Taking compelling images is only half the job when it comes to selling stock photos. The other half involves indexing. Your work will be going into a database along with millions of others, so to ensure your images come up in searches, you need to get the basics right.
I generally adopt the ‘KYSS’ principle; Keep Your Subject Short. ‘Lady on the Computer Holding a Cup of Coffee in One Hand with a Phone in the Other’ may be a bit too much. Narrow it down and keep it short and sweet.
Location, Location, Location
Many people want to search for images based on their geographical location. It’s a good idea to include any information specific to a country, either about the subject or the location of where the subject was taken.
A Note on Keywords
Be selective with your keywords as most stock sites have a maximum number that you’re allowed to enter. Never enter more than twenty and make sure your spelling is spot-on. Always think about what keywords best describe your photo and arrange the keywords in order of importance. The first few keywords should be about visible aspects of the images, followed by less important keywords.
Less is more
With stock photography, simplicity is the real key. Try not to clutter your image with distractions, focus on the subject you’re trying to sell. This is what will ultimately attract buyers.
Use social media
Using social media can definitely help to promote your work. Advertising agencies and creative firms will, more and more, be on the lookout for images that match what they are looking for, so don’t be shy about posting low-res versions of your photos on your social channels to increase visibility and to promote your style.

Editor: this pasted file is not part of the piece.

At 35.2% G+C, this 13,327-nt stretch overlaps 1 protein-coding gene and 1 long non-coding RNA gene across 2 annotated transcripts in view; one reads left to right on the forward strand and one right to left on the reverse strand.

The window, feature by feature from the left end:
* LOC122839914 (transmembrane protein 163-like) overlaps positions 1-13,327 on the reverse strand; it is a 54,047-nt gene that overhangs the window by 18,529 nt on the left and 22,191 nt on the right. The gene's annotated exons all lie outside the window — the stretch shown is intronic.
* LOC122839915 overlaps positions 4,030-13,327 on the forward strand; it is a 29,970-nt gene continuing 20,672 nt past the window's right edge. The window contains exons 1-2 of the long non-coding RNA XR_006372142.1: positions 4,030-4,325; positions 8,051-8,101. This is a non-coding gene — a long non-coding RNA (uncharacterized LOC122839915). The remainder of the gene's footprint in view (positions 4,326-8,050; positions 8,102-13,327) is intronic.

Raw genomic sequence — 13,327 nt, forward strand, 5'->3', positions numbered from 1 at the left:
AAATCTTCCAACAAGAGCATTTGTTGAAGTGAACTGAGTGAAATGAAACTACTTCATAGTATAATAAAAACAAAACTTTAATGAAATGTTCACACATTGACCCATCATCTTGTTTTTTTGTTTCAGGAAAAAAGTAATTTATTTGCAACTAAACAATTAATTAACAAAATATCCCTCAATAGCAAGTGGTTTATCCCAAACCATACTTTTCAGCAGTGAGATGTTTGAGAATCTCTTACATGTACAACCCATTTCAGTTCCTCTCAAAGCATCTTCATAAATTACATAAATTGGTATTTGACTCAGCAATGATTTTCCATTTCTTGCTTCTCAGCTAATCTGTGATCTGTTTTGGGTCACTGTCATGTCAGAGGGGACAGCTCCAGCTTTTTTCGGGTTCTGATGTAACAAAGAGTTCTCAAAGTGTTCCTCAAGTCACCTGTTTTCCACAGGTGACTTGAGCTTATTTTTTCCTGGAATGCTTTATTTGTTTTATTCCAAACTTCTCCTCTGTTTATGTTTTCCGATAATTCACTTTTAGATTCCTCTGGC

People will often need high-resolution versions of your pictures, so it’s important that you take your photos at the largest resolution possible. Upload that version to the stock site you’re working with to ensure the best scope for buyers
The agency you’re signed up to is there to help promote your work. If you are accepted to sell your work on their site, try and build a relationship with them. Ask them if they have any current picture requirements or if they are seeking photos from a specific location with a specific subject. It never hurts to run your ideas past them, as they know what buyers will be looking for at any given time.
Quality over quantity
Sharing your entire photography portfolio won’t necessarily guarantee you more sales. Try instead, focusing on quality over quantity. The more time you spend on perfecting your photos, the higher chance you will have of attracting buyers. As a contributor, you are in control of the quality of the images you sell, so don’t be afraid of winnowing photos that don’t represent your greatest work. Less can really be more.
Watch the roundtable discussion event below:
If you’re considering being a stock contributor, take a look at the Adobe Stock Contributor Portal site out. And. Good Luck!